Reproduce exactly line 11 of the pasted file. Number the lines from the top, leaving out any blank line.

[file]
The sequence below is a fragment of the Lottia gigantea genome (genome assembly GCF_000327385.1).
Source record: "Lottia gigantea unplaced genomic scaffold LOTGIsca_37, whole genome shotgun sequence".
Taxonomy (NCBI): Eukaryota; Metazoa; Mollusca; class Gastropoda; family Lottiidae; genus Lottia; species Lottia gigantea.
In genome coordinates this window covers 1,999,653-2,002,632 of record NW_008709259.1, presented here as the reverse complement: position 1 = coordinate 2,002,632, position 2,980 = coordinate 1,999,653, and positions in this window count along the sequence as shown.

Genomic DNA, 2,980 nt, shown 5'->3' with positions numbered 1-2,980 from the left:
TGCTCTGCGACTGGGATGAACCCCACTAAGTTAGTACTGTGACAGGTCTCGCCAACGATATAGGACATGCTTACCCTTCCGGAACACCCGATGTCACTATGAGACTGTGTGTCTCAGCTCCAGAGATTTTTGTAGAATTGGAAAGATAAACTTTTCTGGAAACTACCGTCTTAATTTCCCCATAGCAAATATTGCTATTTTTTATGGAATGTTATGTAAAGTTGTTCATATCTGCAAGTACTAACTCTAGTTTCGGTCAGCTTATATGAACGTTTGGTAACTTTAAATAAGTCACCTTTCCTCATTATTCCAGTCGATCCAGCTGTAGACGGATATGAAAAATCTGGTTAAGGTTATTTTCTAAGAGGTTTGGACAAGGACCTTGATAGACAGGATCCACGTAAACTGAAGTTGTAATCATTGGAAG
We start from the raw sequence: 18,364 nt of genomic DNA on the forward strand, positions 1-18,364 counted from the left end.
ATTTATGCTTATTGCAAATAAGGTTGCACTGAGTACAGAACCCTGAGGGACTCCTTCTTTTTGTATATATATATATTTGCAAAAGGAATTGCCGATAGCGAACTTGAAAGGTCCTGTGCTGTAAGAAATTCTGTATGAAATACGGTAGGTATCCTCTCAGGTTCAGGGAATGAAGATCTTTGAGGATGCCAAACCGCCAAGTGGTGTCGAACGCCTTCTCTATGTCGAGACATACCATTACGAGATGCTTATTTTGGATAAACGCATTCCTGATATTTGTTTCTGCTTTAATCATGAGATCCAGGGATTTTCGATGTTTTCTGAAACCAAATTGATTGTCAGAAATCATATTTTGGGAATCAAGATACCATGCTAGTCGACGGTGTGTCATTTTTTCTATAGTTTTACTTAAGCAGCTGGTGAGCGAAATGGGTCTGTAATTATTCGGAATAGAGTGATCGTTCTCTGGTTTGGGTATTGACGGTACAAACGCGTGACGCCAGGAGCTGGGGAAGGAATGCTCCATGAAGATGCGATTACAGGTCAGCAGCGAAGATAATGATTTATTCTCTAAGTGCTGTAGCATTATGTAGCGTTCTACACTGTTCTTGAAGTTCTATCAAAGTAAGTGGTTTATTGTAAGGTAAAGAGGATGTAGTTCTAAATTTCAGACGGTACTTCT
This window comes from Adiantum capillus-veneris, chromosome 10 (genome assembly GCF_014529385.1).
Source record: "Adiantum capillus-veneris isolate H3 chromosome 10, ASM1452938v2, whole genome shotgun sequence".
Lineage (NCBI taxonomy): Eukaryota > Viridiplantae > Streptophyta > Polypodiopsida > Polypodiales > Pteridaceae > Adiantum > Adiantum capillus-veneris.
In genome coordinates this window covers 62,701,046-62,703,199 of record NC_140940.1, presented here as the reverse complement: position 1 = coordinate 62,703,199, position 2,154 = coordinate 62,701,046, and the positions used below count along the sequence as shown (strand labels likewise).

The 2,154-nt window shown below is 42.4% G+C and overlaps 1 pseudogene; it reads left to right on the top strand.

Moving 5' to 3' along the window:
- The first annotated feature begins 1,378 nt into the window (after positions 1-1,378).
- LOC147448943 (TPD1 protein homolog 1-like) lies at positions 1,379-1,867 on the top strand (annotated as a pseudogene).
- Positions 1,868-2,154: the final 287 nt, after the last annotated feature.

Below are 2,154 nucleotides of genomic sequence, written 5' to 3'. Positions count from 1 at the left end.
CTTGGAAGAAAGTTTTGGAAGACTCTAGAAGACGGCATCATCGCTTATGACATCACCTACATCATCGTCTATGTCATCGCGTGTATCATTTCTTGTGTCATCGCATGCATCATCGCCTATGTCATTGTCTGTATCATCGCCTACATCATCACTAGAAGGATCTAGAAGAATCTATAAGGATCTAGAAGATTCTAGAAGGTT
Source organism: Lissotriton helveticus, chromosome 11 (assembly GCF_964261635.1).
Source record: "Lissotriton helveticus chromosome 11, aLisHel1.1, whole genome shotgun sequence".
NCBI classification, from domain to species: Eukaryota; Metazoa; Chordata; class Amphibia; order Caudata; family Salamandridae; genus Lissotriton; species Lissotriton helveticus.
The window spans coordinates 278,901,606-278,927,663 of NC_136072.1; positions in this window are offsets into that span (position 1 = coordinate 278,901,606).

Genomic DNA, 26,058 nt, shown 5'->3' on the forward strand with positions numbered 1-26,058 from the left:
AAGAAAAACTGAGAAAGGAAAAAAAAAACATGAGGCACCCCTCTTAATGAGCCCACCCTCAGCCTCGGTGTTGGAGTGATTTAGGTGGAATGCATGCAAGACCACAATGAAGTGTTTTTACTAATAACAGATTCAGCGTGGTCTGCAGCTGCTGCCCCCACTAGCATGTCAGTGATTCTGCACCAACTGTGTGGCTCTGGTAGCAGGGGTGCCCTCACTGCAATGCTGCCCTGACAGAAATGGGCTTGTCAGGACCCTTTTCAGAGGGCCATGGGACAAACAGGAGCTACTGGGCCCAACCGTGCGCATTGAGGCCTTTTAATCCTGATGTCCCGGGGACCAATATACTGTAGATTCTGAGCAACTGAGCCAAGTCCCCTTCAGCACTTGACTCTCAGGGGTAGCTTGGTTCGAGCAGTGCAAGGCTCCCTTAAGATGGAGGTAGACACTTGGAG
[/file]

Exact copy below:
Lineage (NCBI taxonomy): Eukaryota > Viridiplantae > Streptophyta > Polypodiopsida > Polypodiales > Pteridaceae > Adiantum > Adiantum capillus-veneris.